Rupert predicted the future but will James be such a visionary?

Twenty years after his father foresaw the age of digital, James Murdoch will set out his own view, reports TV chief Simon Shaps

Let's for a moment rewind to the evening of 25 August 1989. The MacTaggart Lecture had been going for 13 years, and had previously been delivered by such luminaries as Jeremy Isaacs, Peter Jay and Sir Denis Forman. As he stepped on to the stage exactly 20 years ago to deliver his speech to the great and the good of British television, Rupert Murdoch could have been forgiven for feeling somewhat uneasy.

To say that he was a pariah among the television establishment at that time is an understatement. Vilified as a downmarket, crude populariser, with The Sun's page 3 girl his emblematic innovation, he was also – or so it seemed – about to get his come-uppance with the launch of Sky, which was barely six months old and already hugely loss-making. The Friday-night audience at the Edinburgh Television Festival scented blood. Although without doubt a media titan, they thought there was little he could teach the British television industry. As The Economist put it at the time: "The executives came to snigger."



What Murdoch delivered, had they been able to separate their distaste for Murdoch's politics from his vision of the creative possibilities opened up by technology, reads in retrospect like an uncannily accurate manifesto for the digital era. As his son James puts the finishing touches to his own MacTaggart, to be delivered in four days' time, he must wonder whether he can pull off the same trick. But more of Murdoch fils later.



Murdoch senior was not alone in spotting that television was about to enter a new era. What makes him stand out was the clarity of his vision and his willingness to bet the shop – his entire global business – on it.



He spent no time softening up his audience at Edinburgh with the traditional gags at the expense of the BBC, or whichever broadcaster seemed to be having a rough time. With a nodding reference to Adam Smith in the very first sentence, he very quickly set out his stall. "The arguments which have recently dominated British broadcasting, such as multi-channel choice versus public serv



ice duopoly will soon sound as if they belong to the Stone Age." He went on to say that television sets of the future will be "linked by fibre optic cable to a global cornucopia of programming and nearly infinite libraries of data, education and entertainment. All with full interactivity."



Murdoch argued the rise of multi-channel would create for the first time genuine consumer choice, which would deliver a broader range of programming, with no decline in quality. He envisaged an on-demand world, offering access to information as well as entertainment. He even talked about the improvement in picture quality – this is 1989 remember, not 1999 – offered by high-definition TV.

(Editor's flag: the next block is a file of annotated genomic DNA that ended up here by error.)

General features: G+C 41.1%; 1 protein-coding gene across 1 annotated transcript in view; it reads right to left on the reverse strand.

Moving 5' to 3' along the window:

Although an unswerving believer in the power of free markets to deliver choice and drive economic activity, he nonetheless saw a role for the BBC, although he speculated that the Corporation would find it hard to justify the "compulsory poll tax that finances it" when its charter came up for renewal in "the multi-channel world of the mid-1990s". He argued the market failure case for the BBC, with the Corporation's future role largely being to fill in the gaps left by the commercial system. He also foresaw a "market system in which public broadcasting would be part of the market mix but in no way dominate the output the way it does at present."



Murdoch was less sure-footed when he started talking about programmes but challenged the conventional wisdom that American television had nothing to compare with the Himalayan peaks of the BBC, ITV or Channel 4. He had some sport with the claim that British drama was "run by the costume department". And in a comment that has uncanny echoes of the debate still being had 20 years later, he asked: "Is it really healthy for British society to be served up a diet of television which constantly looks backward?"



Once he had added a few flourishes about the elitism of the ruling classes and name-checked Dennis Potter – which was ironic given Potter's claim some years later that his chosen name for the cancer that was killing him was "Rupert" – Murdoch's speech reads like the MacTaggart to end all MacTaggarts.



All of which cannot help but raise an interesting question. Could the Rupert Murdoch who delivered the MacTaggart two decades ago, pull off the same trick again? The 1989 speech is characterised by the sense that he had glimpsed the future, understood its implications and planned his businesses around it. He was an industry leader, ahead of the field. By comparison, British television executives – with the Darwinian struggle of the ITV franchise round looming – seemed more obsessed with short term, parochial concerns. Today, the visionary leader looks suspiciously like many of his peers: a follower, trying desperately to catch up with a new generation of media visionaries who don't come from the traditional worlds of television, newspapers or publishing. As late as 2006, at the News Corp conference for senior executives at Pebble Beach, California, Murdoch found it necessary to stress once again that the company needed to step change its internet activity. And yet the purchase of MySpace, the recent edict about moving from a free to a pay model across newspapers, or even his partnership with NBC Universal and Disney in the American online television platform Hulu, suggest the internet era has been infinitely more difficult for him than the early days of digital. Taking on Apple, Google, Microsoft or Facebook, is an entirely different game from fighting those old British television executives.